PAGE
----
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For Immediate Release, July 25, 2013

Contact: Tierra Curry, (928) 522-3681

West Virginia Fish Protected Under Endangered Species Act

Protecting Diamond Darter Will Safeguard Water Quality of Elk River

CHARLESTON, W.V.— Spurred by a landmark agreement with the Center for Biological Diversity to speed protection decisions for 757 species, the U.S. Fish and Wildlife Service today protected the diamond darter as an endangered species. The diamond darter is a small fish that is so rare it was thought to be extinct until it was rediscovered in the Elk River in West Virginia in 1980. Fewer than 125 of the sparkly fish have been seen over the past 30 years.

Diamond darter
Photo courtesy Conservation Fisheries, Inc. This photo is available for media use.

“This decision will not only protect one of the most endangered fish in the world, but also water quality for people and for other species. The Elk River is one the most biologically diverse rivers in the country,” said Center biologist Tierra Curry. 

Once found in five states, the diamond darter today survives only in West Virginia’s Elk River; damming and water pollution have eliminated it from the majority of its range.

Water pollution, small population size, and population isolation are ongoing threats to the imperiled fish. The West Virginia Department of Environmental Protection has identified coal mining, oil and gas development, erosion, timber harvesting and poor wastewater treatment as threats to water quality in the Elk’s watershed.

“The Elk River supports more than 100 species of fish and 30 species of mussels. Protecting diamond darters will help ensure that this river is still a treasure for future generations of people, as well as freshwater animals,” said Curry.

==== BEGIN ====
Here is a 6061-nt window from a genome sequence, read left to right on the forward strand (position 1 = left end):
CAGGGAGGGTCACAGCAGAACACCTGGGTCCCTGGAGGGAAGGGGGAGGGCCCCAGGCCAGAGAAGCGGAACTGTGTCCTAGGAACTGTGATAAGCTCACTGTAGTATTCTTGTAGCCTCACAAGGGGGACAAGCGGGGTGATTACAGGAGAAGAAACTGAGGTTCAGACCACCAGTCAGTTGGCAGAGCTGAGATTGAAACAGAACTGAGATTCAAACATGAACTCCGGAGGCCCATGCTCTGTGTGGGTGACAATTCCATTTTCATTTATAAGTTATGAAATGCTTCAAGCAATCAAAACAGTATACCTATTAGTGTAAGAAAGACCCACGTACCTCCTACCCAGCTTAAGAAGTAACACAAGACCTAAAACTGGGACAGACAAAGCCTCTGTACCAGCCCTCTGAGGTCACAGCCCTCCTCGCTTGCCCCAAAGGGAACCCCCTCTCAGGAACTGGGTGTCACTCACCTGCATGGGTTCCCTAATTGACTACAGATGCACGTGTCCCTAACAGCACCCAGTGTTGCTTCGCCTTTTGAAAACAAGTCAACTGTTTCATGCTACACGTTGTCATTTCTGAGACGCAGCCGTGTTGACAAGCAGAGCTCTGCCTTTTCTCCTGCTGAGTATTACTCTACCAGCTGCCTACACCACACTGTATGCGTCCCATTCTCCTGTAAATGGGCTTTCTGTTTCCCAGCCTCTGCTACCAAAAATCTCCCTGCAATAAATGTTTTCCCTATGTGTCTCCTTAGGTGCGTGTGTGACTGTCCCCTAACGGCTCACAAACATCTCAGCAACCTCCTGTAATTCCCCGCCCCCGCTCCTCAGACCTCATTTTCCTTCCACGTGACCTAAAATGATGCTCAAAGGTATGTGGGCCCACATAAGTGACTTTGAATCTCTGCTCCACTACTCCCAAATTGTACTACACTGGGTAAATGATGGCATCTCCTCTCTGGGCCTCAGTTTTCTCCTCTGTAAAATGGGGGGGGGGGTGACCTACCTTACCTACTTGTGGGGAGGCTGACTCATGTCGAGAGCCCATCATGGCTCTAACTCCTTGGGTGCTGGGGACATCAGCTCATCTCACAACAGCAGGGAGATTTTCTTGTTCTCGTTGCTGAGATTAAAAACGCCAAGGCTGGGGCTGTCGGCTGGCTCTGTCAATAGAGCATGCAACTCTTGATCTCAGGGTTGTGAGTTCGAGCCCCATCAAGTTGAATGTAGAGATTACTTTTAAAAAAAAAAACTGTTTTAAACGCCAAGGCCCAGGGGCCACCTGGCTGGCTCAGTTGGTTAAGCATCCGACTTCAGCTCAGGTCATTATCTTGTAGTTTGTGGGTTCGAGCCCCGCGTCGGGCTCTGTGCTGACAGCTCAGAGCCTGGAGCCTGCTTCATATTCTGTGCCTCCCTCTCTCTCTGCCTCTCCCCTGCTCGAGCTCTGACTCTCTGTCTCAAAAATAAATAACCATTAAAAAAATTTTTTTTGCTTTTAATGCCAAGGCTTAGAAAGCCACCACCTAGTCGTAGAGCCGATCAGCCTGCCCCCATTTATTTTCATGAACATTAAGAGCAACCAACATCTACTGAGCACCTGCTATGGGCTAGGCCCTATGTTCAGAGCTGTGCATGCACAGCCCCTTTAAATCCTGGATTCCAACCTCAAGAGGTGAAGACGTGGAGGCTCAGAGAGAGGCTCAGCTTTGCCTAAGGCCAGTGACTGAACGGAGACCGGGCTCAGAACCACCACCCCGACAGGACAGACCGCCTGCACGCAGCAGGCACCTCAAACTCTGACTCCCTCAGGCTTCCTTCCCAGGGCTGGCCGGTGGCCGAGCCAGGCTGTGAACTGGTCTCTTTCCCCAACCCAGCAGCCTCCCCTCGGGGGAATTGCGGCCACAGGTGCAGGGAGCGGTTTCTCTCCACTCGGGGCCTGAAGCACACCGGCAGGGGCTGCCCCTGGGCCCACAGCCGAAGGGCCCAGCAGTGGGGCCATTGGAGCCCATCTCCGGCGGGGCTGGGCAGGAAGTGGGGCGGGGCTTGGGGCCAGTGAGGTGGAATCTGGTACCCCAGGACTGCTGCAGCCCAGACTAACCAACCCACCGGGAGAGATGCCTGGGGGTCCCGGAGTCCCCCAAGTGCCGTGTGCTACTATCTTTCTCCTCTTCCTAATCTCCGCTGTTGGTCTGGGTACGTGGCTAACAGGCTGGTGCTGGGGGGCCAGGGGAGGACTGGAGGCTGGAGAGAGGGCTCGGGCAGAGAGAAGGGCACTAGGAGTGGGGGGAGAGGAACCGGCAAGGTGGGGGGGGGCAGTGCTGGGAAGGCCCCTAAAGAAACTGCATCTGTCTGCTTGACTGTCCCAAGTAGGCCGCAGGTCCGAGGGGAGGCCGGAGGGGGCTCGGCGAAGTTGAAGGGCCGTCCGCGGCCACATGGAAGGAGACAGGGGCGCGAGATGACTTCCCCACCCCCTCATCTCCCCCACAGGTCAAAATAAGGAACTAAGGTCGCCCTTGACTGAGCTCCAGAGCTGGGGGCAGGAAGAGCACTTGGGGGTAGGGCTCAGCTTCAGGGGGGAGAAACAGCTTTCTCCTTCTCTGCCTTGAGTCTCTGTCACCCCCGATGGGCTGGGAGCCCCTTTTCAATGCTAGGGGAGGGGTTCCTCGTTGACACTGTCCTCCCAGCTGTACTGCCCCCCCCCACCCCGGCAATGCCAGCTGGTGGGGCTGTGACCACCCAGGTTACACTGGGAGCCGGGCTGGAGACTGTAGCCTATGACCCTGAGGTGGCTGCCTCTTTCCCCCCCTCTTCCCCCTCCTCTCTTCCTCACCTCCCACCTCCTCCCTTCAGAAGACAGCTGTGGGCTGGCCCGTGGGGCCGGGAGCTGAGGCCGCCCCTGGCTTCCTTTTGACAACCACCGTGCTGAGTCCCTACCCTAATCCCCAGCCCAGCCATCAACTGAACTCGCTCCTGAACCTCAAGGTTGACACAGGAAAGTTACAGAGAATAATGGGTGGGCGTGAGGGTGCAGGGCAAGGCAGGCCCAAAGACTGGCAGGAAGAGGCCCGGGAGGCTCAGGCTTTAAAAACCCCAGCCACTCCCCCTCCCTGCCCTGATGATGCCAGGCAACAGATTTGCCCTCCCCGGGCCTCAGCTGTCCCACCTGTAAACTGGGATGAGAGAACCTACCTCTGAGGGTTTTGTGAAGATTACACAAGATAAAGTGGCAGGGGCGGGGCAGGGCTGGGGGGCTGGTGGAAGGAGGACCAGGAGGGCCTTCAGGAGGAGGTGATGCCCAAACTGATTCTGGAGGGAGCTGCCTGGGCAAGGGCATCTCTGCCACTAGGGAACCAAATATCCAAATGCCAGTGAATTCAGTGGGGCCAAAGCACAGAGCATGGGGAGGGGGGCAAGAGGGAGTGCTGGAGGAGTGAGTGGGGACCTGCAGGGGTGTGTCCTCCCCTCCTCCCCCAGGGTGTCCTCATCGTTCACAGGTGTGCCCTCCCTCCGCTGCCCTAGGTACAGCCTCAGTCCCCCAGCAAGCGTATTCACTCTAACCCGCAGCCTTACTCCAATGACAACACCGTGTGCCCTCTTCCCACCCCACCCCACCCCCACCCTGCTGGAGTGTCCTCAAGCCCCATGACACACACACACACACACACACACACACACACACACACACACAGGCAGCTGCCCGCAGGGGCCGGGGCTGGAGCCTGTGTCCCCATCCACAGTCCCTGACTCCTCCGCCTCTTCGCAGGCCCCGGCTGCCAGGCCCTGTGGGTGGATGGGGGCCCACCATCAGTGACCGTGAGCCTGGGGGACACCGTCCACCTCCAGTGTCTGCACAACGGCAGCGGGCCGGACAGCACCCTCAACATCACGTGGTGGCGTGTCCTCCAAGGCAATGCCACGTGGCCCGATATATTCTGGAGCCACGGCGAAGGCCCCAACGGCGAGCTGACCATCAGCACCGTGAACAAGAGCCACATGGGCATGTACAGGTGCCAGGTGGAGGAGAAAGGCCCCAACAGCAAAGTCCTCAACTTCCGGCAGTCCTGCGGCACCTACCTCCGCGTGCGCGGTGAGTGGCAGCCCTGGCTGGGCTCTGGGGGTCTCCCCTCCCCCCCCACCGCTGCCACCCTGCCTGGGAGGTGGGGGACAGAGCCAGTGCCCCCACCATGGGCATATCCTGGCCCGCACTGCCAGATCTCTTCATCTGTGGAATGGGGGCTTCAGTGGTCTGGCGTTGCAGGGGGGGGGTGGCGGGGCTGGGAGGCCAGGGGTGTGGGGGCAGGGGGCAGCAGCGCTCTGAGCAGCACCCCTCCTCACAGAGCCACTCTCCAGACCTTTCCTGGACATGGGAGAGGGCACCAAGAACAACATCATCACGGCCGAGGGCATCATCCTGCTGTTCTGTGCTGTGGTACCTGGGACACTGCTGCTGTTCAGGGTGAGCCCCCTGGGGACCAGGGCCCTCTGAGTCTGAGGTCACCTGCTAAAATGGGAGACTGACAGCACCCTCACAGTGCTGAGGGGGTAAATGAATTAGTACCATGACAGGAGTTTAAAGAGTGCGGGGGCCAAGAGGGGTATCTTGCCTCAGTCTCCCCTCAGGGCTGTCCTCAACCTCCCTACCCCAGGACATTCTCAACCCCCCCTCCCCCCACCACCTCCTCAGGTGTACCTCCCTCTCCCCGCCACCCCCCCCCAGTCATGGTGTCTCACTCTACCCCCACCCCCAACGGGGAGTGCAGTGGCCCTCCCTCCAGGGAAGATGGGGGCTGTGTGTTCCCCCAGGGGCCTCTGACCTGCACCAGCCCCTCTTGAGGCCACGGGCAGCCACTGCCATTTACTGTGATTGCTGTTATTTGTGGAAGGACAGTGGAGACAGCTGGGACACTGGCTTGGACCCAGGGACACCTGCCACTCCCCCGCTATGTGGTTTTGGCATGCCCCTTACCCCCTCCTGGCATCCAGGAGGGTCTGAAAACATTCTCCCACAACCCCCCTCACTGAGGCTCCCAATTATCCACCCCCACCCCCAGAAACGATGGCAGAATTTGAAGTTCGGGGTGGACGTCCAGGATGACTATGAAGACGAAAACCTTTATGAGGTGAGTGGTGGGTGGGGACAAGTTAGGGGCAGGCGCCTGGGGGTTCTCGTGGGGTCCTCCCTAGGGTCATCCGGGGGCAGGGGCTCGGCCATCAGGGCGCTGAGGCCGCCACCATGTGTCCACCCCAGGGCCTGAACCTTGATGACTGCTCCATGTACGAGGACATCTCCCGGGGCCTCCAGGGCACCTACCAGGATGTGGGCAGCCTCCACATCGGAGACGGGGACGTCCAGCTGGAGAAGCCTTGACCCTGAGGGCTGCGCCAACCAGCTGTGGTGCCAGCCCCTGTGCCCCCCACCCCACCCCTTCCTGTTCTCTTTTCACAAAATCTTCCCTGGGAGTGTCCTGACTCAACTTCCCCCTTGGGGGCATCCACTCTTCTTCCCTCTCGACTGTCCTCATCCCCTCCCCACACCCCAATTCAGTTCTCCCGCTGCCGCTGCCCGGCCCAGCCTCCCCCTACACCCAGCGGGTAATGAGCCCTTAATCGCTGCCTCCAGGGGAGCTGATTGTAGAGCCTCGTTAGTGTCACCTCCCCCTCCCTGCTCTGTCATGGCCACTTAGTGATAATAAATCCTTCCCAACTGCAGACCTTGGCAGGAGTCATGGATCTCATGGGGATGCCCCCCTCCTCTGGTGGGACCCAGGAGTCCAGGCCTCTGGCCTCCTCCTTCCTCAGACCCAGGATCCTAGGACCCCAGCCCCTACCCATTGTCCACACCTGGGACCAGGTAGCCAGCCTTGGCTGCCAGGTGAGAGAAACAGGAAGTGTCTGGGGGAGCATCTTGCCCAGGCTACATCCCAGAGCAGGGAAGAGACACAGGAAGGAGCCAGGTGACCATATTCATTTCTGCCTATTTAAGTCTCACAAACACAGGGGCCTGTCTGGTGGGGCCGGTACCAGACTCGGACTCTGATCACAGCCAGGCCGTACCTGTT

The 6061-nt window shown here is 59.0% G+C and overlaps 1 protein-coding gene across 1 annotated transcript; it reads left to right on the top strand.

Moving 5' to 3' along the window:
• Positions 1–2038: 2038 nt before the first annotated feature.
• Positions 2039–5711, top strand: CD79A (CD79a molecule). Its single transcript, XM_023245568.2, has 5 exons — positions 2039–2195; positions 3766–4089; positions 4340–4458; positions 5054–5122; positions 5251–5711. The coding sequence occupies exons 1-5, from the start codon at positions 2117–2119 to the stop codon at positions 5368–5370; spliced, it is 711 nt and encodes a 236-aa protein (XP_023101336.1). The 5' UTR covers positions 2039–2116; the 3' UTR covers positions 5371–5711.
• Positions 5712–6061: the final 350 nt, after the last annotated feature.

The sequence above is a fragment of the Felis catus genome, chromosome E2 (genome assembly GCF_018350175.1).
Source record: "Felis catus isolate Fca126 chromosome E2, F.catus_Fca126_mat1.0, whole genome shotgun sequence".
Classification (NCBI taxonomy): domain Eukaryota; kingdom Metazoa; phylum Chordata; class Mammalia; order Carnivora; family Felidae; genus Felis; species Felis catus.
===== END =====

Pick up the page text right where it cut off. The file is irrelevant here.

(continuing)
The diamond darter became a candidate for Endangered Species Act protection in 2009. In 2011 the Center and the Fish and Wildlife Service reached a settlement to speed protections for all the species on the candidate waiting list as of 2010. The Center and a coalition of 16 other conservation groups submitted comments in support of the fish’s protection. More than 4,800 Center supporters submitted comments to the Service in favor of protecting the darter.

The West Virginia Oil and Natural Gas Association, West Virginia Coal Association, West Virginia Forestry Association and West Virginia Chamber of Commerce all submitted comments opposing the fish’s protection. The industry groups claim that the fish is threatened by inbreeding and not by water-quality degradation, stating that existing laws are adequate to safeguard water quality. In 2011 a law firm representing the National Mining Association made similar claims when a peer-reviewed scientific study revealed that pollution associated with mountaintop removal coal mining is linked to increased incidence of birth defects in humans. The firm alleged that the higher incidence of birth defects could be attributed to “consanguinity.”

The diamond darter once occurred in the Muskingum River in Ohio; the Ohio River in Ohio, Kentucky and Indiana; the Green River in Kentucky; and the Cumberland River Drainage in Kentucky and Tennessee. It has not been seen in Ohio since 1899, in Kentucky since 1929, and in Tennessee since 1939. The Southeastern Fishes Council named the diamond darter as one of the “Desperate Dozen” — the 12 most imperiled fish in the southeastern United States.

Diamond darters feed on insects on the stream bottom by burying themselves in the sand and then darting out to ambush prey. They are dependent on clean water to survive because silt fills in the spaces between rocks that they need for egg laying and harms the insects on which they feed. They live from 2 to 7 years.

The Southeast is home to more kinds of freshwater animals than anywhere in the world, but the region has lost more than 50 freshwater animals to extinction. The Center is working to save more than 400 vanishing southeastern aquatic species.

The Center for Biological Diversity is a national, nonprofit conservation organization with more than 500,000 members and online activists dedicated to the protection of endangered species and wild places.

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